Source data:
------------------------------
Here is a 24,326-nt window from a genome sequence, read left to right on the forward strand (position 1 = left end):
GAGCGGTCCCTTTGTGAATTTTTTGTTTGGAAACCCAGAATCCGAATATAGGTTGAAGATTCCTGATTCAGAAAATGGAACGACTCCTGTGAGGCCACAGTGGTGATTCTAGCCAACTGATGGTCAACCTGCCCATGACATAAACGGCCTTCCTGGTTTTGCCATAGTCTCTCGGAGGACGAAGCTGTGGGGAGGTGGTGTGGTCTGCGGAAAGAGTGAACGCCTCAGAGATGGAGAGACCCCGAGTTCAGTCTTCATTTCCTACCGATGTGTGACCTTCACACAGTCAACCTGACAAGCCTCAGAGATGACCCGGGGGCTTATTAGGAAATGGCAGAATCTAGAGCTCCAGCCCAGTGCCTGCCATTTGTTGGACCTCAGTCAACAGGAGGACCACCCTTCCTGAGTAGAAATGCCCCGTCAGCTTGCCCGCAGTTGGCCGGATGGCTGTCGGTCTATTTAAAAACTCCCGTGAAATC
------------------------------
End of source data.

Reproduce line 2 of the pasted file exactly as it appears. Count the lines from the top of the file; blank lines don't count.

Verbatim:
GAGCGGTCCCTTTGTGAATTTTTTGTTTGGAAACCCAGAATCCGAATATAGGTTGAAGATTCCTGATTCAGAAAATGGAACGACTCCTGTGAGGCCACAGTGGTGATTCTAGCCAACTGATGGTCAACCTGCCCATGACATAAACGGCCTTCCTGGTTTTGCCATAGTCTCTCGGAGGACGAAGCTGTGGGGAGGTGGTGTGGTCTGCGGAAAGAGTGAACGCCTCAGAGATGGAGAGACCCCGAGTTCAGTCTTCATTTCCTACCGATGTGTGACCTTCACACAGTCAACCTGACAAGCCTCAGAGATGACCCGGGGGCTTATTAGGAAATGGCAGAATCTAGAGCTCCAGCCCAGTGCCTGCCATTTGTTGGACCTCAGTCAACAGGAGGACCACCCTTCCTGAGTAGAAATGCCCCGTCAGCTTGCCCGCAGTTGGCCGGATGGCTGTCGGTCTATTTAAAAACTCCCGTGAAATC